Wild Tastes and Aromas

Blackhaw fruit. Sweet and prune-like, but mostly pit and skin.

Wild edibles are more than just survival food - they constitute a path to a deeper, sensual connection with the natural world around us.

When I'm walking in the woods, sometimes I wonder whether I'm really participating. Part of my path to rapport with the wild plant world has been honing a craft, that of botanist. I've spent captive hours leafing through field guides, through technical manuals with their abstruse vocabulary -- retrorse, imbricate, involute -- looking at ever smaller units through a hand lens and microscope to sort out the taxonomy of similar species and parse their inscrutable distinctions.

There is wonder in this world, the world of many fine parts. One defines a field of visual reality where the infinite progression of detail and diversity forms itself into allied species, genera, evolutionary surgings through history and habitat.

There is also a fetish of the name at work here, the primal magic of being able to name something and thus draw close to it, to control it in some ways, to classify and construct rules and covenants.

Recognition of species can be a heavily visual and linguistic affair. I can walk down a trail, staring at my feet as it were, naming: Polystichum acrostichoides, Sanguinaria canadensis, Galium circaezans, Berberis thunbergii, Lindera benzoin, Cimicifuga racemosa, wow! a Galearis spectabilis...

Do the taxonomic labels draw me close to the plants I love, or estrange me through familiarity and illusory understanding? Am I feeling the natural world in its intricacy and honing my animal senses? I seek a richer experience of the world around me but find it inconsistently and sometimes not at all.

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I brush against a branch. Lush, aromatic foliage sweeps across my arm. I look up and focus outward, and pluck a leaf from the spicebush, crumpling it in hand. A sweet aroma warms the air and I inhale. For that moment of inward breath, I am fully present.

The spicebush aroma crosses the boundary between outer world and inner world. I've integrated some of the outside world into me. In so doing I've become more a part of the outer world, my awareness flares out and I am emplaced.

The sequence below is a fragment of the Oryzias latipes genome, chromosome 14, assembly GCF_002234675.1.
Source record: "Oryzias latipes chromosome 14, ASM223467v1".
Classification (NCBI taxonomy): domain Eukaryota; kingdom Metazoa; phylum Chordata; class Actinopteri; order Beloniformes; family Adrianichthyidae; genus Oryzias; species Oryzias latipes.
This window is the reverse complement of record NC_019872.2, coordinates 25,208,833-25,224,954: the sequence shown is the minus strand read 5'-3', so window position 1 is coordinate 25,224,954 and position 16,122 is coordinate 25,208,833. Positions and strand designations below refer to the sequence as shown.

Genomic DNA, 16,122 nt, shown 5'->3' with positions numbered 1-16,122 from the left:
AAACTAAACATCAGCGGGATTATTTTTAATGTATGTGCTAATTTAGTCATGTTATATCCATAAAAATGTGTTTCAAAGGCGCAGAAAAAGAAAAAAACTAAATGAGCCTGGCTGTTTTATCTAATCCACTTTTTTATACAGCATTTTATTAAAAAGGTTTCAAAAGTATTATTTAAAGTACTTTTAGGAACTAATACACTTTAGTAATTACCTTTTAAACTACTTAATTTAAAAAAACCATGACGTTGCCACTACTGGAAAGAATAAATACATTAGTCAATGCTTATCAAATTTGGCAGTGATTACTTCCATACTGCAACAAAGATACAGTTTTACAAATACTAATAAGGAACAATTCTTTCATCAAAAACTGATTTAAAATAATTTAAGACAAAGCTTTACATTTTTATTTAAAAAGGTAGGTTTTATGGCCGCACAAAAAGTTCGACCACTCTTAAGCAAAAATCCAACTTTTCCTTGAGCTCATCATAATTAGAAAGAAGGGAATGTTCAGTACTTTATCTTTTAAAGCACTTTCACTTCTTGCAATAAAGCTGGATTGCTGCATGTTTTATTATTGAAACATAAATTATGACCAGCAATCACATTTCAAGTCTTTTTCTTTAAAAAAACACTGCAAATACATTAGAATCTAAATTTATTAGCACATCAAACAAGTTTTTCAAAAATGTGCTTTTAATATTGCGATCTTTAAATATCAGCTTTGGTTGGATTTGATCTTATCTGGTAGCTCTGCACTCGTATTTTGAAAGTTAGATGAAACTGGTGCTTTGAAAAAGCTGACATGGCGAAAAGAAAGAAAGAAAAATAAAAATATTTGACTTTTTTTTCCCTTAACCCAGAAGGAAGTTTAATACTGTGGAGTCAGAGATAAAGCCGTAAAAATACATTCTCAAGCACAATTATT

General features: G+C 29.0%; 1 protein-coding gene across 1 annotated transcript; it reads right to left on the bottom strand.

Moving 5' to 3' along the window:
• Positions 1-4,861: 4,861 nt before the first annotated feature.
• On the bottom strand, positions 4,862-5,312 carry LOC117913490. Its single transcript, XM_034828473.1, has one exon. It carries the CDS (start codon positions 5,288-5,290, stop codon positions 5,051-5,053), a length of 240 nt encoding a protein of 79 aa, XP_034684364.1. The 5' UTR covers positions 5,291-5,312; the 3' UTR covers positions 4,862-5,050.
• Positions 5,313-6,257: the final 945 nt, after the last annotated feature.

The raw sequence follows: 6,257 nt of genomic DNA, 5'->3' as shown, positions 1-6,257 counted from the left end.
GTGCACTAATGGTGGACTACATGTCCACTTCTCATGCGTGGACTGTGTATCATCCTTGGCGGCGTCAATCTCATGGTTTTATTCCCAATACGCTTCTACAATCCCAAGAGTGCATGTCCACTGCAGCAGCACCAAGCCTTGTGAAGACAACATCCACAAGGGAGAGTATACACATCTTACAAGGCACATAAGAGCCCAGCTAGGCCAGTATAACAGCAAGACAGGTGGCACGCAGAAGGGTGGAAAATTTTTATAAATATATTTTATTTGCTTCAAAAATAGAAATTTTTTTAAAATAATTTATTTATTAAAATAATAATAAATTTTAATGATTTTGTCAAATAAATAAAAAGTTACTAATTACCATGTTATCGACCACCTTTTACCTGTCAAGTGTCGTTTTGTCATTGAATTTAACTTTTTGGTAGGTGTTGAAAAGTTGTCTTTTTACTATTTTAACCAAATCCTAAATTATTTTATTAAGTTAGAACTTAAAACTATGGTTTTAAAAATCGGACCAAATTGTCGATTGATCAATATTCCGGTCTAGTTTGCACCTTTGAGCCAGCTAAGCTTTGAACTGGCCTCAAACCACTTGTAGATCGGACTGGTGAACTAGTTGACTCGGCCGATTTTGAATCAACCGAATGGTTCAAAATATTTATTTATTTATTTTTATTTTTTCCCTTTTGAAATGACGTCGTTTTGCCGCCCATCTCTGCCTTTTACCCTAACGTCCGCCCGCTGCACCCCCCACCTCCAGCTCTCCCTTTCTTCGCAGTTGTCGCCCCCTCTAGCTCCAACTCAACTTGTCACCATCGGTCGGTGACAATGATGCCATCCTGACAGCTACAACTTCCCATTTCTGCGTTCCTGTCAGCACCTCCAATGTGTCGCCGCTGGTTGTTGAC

We're in a constant fluctuating relationship between an encapsulated sense of self and another sense of self. One that's located not just inside us, not just in the brain. The self is composed of our sensory reality, and our sensory reality isn't just inside of us. It's everything around us, swirling and circulating, respiring and inspiring.


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Much of the rationale for foraging wild edible plants centers on one of two justifications. The first is the "survivalist" rationale -- if this crazy modern world went kabloooey, I'd know what bark to gnaw on, what tubers to roast.

The second rationale is the argument from Eden: these foods are free, wild, and abundant, and I can stock my larders with the abundance of the Earth and cast off the sins and tedium of agriculture and industry.

Both of these rationales are admirable in their own way, and both appeal to me. However, there are many plants that I wouldn't call "survival foods", nor are they foods I'd incorporate in my diet regularly. They're slow and tedious and sometimes oddly flavored.

But they still serve a function. The act of eating a wild fruit interrupts the concerns of the day and my normal experience with a vivid and immediate sensory reality. Like smelling the spicebush, it pulls me into the now and expands my mental world to include my bodily periphery and beyond. The act of incorporating a plant, this living form, into our being, forms a bridge between species, a crosswalk between human and plant, self and wild.

Wild tastes and aromas are the "spice of life", as it were. They help to bridge the gap from our habituated experience to a deeper immersion in the sensory world. They are a plant medicine to bridge the gap between the insular self and the outer world.

All eating experiences can be sensual. When I make a chicken paprikas following the recipe of my Hungarian grandmother, it evokes a sensory palette from the still-medieval village my grandparents inhabited, with its pungent locust smoke in winter, barking dogs, wrought iron fences, ankle-busting cobblestone paths, and faint smell of sewage by the river Danube. It reminds me of my grandfather cajoling us kids to eat more, cajoling my stepfather to drink more wine, and sloppily slurping the deeply red sauce while tearing off chunks of bread to sop up more.

The uniqueness of the wild edible experience lies in its immediacy - the food direct from a wild plant, the immersion not nostalgic but spatial and heightened, the connection with the source of nourishment unmediated. Even in small doses, it does much to cure the alienation of supermarket shopping and untraceable, processed and mediated eating.

Sweetflag rhizome - aromatic, bitter... and lobster-like in appearance